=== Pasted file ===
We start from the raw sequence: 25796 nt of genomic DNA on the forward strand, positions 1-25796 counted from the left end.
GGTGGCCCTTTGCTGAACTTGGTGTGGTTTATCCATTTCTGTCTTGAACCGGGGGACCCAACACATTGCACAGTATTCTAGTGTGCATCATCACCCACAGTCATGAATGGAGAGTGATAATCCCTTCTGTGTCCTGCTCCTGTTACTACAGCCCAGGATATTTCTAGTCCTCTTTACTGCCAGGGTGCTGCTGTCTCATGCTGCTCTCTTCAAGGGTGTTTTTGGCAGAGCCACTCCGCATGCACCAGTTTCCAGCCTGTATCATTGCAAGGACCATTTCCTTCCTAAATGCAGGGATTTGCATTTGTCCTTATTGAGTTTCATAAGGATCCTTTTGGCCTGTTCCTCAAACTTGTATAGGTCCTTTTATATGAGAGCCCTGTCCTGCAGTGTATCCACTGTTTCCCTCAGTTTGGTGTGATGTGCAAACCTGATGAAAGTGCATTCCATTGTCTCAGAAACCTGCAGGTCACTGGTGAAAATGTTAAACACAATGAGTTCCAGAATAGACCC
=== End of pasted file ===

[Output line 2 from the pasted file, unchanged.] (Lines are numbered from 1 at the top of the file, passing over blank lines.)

GGTGGCCCTTTGCTGAACTTGGTGTGGTTTATCCATTTCTGTCTTGAACCGGGGGACCCAACACATTGCACAGTATTCTAGTGTGCATCATCACCCACAGTCATGAATGGAGAGTGATAATCCCTTCTGTGTCCTGCTCCTGTTACTACAGCCCAGGATATTTCTAGTCCTCTTTACTGCCAGGGTGCTGCTGTCTCATGCTGCTCTCTTCAAGGGTGTTTTTGGCAGAGCCACTCCGCATGCACCAGTTTCCAGCCTGTATCATTGCAAGGACCATTTCCTTCCTAAATGCAGGGATTTGCATTTGTCCTTATTGAGTTTCATAAGGATCCTTTTGGCCTGTTCCTCAAACTTGTATAGGTCCTTTTATATGAGAGCCCTGTCCTGCAGTGTATCCACTGTTTCCCTCAGTTTGGTGTGATGTGCAAACCTGATGAAAGTGCATTCCATTGTCTCAGAAACCTGCAGGTCACTGGTGAAAATGTTAAACACAATGAGTTCCAGAATAGACCC